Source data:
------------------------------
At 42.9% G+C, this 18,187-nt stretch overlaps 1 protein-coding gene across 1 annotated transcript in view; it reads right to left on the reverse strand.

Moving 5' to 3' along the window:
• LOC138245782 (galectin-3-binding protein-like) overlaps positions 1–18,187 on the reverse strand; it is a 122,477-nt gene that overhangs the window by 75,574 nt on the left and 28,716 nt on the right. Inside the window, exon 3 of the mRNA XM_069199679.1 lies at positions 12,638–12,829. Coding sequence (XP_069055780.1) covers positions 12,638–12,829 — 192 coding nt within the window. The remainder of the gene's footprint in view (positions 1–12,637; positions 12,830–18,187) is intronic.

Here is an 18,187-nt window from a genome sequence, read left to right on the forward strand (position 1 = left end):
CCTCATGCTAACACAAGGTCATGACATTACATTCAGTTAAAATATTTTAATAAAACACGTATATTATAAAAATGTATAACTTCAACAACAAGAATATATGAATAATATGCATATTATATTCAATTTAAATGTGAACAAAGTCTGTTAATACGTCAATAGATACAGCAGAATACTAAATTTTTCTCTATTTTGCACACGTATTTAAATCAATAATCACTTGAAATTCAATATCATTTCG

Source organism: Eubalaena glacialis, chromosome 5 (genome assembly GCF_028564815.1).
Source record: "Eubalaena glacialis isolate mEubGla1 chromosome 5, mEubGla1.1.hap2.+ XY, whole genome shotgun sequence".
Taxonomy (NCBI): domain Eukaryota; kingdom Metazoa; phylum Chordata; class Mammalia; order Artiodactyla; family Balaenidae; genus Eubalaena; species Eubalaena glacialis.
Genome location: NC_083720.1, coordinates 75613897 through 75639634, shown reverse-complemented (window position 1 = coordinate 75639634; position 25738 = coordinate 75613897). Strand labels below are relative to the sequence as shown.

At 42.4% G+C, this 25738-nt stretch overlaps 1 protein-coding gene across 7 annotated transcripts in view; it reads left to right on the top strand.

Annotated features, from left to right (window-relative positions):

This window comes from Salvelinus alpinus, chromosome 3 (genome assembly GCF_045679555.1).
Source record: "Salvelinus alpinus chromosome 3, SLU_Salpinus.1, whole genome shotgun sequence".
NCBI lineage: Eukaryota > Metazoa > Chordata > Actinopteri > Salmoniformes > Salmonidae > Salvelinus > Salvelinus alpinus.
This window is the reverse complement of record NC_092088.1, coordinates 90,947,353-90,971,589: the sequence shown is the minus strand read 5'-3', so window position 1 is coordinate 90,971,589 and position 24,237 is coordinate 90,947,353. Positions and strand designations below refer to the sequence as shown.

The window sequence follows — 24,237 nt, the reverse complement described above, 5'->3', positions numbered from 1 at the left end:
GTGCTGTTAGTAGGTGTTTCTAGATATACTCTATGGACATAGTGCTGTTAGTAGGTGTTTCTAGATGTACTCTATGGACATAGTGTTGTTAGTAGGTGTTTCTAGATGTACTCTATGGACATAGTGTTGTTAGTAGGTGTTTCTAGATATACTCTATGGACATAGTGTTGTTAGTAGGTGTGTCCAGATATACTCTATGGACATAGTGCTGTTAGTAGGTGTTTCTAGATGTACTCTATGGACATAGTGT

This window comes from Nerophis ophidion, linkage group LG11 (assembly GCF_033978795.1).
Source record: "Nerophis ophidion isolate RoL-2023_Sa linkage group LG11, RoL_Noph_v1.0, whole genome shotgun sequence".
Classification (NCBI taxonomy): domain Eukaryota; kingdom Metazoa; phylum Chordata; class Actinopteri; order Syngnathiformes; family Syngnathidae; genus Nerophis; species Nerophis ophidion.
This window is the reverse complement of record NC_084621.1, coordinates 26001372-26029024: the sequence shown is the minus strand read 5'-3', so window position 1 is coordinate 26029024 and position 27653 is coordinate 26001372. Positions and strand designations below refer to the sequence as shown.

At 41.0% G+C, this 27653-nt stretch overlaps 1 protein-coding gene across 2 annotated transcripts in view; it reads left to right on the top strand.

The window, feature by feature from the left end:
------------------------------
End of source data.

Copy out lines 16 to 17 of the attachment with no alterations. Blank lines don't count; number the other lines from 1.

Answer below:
The window sequence follows — 24,237 nt, the reverse complement described above, 5'->3', positions numbered from 1 at the left end:
GTGCTGTTAGTAGGTGTTTCTAGATATACTCTATGGACATAGTGCTGTTAGTAGGTGTTTCTAGATGTACTCTATGGACATAGTGTTGTTAGTAGGTGTTTCTAGATGTACTCTATGGACATAGTGTTGTTAGTAGGTGTTTCTAGATATACTCTATGGACATAGTGTTGTTAGTAGGTGTGTCCAGATATACTCTATGGACATAGTGCTGTTAGTAGGTGTTTCTAGATGTACTCTATGGACATAGTGT